Sacred Heart of Jesus Catholic Church
Hot Springs Village, Arkansas
Discipleship.  Pretty easy to pick a theme in today’s readings.  Jonah, Peter, Andrew, James and John, all great examples of disciples, people who followed God, went where He sent them.  People who truly spread the Good News.  Look at Jonah and the great success we heard about in that first reading.  Nineveh was a huge city, it took three days to walk through it.  About the same time it takes to go from the West Gate to the East Gate!  Our reading tells us that Jonah had spent only one day in the city preaching and everyone believed in God and repented.  What a preacher!  Then we see the first four fishermen that were called to be disciples and the Gospel tells us they immediately dropped everything, left their possessions, livelihood, family and followed Jesus.  What disciples!
We see examples like this and have to think what poor disciples we are.  What nets did we leave to follow Jesus?  Who did we ever convince to repent and turn their lives around?  But wait, we haven’t heard all of the story in these readings.  Where were Andrew, James and John when Christ suffered and died?  Hiding in fear.   We know where Peter was - in the courtyard denying that he even knew Christ.  When God asked Jonah to go to the Ninevites and preach repentance, instead he got on a ship headed in the opposite direction.  Why?  Because the Ninevites were bitter enemies of the Jews and Jonah was afraid that if they listened to his preaching and repented then God would spare them and that was the last thing he wanted. We know what happens next, the storm at sea, Jonah gets thrown overboard, the whale swallows him and spits him up on the shore by Nineveh as if to say, “Now will you please do as I asked you and preach to the Ninevites whom I happen to love.”  Doesn’t sound like the perfect disciple now!  And the story doesn’t end there.  After Nineveh is converted, Jonah is bitter and begins to sulk, he complains that just as he feared, God has been merciful to the Ninevites, his sworn enemies.

Aren’t we like that sometimes?  God is so generous in His love and we can be so stingy.  So often we focus on that first great commandment; love God with all your heart, your soul, your mind and your strength that we forget about the second command which Christ says is equal to the first: love your neighbor.  To be a disciple is to be Christ-like and Christ loved everyone.  But loving your neighbor, your family member, can be so much harder than loving a God who is somewhere out there but unseen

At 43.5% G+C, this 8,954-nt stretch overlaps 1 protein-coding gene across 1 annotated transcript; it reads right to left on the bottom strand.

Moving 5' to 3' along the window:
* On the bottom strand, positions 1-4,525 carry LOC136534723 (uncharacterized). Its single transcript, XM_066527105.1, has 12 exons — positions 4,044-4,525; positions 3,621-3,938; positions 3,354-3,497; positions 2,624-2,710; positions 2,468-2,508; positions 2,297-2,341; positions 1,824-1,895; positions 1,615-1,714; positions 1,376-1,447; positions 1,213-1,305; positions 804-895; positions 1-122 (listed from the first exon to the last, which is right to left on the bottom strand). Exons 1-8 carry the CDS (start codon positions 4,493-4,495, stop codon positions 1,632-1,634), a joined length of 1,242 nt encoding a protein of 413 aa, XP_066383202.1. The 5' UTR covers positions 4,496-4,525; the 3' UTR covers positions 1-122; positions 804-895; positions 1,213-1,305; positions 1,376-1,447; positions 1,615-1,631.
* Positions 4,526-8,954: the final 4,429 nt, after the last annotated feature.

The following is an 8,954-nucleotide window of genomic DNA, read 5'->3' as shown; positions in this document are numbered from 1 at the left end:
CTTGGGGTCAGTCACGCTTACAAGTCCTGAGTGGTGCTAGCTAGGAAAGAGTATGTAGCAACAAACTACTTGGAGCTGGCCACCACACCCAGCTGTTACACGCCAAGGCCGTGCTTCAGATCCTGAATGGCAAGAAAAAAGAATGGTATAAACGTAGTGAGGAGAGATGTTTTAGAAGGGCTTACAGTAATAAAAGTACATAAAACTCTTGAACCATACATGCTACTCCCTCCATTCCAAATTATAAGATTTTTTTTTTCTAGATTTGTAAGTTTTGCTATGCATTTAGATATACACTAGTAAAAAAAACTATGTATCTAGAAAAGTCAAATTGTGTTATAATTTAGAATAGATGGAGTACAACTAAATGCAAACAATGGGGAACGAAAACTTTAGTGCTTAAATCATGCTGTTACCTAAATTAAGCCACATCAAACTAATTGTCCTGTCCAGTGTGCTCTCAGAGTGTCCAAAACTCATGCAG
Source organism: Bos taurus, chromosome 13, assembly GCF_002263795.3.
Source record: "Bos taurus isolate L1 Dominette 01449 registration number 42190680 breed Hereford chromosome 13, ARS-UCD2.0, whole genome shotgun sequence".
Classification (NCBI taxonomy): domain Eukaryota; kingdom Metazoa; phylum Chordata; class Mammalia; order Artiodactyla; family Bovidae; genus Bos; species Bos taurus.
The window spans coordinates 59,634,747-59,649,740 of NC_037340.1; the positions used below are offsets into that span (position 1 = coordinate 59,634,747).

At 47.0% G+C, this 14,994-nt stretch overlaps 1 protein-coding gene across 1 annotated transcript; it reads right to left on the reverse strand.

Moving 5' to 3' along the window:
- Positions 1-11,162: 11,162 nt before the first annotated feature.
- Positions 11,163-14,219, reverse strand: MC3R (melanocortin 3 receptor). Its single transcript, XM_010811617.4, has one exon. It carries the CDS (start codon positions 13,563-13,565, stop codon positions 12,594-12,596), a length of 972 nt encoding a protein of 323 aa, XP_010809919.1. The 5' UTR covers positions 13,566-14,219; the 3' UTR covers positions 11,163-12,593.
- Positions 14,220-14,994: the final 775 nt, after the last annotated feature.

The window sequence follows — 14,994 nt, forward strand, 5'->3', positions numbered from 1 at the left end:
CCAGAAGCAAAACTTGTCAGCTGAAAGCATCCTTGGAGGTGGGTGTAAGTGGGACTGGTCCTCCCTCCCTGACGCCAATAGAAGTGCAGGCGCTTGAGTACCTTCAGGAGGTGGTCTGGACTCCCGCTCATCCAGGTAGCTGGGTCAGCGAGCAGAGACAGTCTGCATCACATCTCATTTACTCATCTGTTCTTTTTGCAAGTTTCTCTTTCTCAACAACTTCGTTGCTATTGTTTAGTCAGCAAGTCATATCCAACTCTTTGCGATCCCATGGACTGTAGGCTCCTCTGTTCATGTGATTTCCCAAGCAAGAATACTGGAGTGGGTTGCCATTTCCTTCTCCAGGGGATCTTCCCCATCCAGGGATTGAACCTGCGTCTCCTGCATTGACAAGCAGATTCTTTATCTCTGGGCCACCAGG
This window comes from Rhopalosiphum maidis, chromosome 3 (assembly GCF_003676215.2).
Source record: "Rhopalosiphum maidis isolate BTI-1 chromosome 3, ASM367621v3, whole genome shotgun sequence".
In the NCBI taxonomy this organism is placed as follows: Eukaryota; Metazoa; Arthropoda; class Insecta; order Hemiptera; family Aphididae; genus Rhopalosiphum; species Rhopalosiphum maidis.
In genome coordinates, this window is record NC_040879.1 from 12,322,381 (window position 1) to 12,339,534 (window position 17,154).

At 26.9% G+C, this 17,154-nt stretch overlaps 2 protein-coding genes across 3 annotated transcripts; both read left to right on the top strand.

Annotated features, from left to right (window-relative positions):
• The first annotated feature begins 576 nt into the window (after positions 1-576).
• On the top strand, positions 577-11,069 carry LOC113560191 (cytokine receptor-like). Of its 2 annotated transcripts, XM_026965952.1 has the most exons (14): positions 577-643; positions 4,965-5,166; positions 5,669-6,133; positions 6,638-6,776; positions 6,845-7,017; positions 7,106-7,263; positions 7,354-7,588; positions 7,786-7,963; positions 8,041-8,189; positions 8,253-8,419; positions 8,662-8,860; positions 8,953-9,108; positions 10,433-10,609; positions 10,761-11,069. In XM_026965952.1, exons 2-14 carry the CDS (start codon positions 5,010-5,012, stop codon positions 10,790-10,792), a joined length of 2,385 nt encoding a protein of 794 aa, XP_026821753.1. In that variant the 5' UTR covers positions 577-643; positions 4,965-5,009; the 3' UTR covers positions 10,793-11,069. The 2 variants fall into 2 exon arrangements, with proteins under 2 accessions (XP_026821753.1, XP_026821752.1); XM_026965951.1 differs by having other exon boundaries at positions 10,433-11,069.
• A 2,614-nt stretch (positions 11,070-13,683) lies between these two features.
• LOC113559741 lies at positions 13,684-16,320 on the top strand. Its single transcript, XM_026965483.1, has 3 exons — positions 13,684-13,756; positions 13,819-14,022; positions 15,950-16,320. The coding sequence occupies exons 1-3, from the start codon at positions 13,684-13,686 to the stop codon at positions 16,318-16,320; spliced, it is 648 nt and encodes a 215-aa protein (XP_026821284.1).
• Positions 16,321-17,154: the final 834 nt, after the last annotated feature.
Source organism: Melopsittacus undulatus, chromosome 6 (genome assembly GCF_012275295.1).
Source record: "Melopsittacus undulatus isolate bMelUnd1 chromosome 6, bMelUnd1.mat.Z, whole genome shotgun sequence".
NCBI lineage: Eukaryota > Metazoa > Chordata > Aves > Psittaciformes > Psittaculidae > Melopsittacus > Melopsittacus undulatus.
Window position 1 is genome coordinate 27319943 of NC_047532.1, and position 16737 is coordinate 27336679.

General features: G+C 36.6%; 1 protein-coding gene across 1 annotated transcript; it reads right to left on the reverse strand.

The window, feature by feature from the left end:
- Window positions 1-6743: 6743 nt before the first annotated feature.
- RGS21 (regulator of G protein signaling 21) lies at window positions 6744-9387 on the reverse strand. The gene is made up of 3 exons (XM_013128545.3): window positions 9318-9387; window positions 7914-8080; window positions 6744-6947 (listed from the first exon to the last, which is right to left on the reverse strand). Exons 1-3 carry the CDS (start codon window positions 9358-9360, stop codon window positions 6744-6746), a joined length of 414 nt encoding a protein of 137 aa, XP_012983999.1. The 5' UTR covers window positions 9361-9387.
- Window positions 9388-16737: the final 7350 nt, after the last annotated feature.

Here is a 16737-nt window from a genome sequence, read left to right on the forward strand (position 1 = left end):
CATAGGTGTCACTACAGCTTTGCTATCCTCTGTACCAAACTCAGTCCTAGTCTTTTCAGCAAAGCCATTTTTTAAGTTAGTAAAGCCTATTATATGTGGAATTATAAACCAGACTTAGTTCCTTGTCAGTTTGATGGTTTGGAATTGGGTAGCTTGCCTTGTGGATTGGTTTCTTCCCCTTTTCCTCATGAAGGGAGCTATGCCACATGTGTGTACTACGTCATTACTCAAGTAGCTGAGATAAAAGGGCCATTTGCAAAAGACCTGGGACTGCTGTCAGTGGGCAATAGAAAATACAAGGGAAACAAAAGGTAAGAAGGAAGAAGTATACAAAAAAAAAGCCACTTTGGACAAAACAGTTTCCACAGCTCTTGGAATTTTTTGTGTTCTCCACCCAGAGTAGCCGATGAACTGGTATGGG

To love your neighbor we have to be able to move from hostility to hospitality.  That was Jonah’s problem.  The Ninevites were his enemy.  It was easy to hate to them.  But to have them repent, to have to show hospitality to them, to welcome them into God’s family; that was not so easy.  The older son in the prodigal son story.  The father begs him to come into his house, but to celebrate, to show hospitality to his younger brother.  No way.  Easier to hate.  The first workers in the vineyard.  Be happy getting the same pay as those late comers.  No way.  Easier to hate them.  Those workers, the older son, Jonah, all missed the critical point that God’s house is huge and God wants everyone inside.  Over and over again God says, Everything I have is yours, come celebrate with me, come into my house!  But we are more worried about who might be in that house.  Not that husband that walked out on me.  Not the high school friend that had an abortion.  Not that illegal immigrant.  Not that criminal on death row.  Not that son or son-in-law that filed for divorce.  We can be so stingy with God’s love, we perfect disciples.  We have to learn to bring the reality of God’s unlimited mercy into our thoughts and actions and that means moving from hostility to hospitality

With everyone.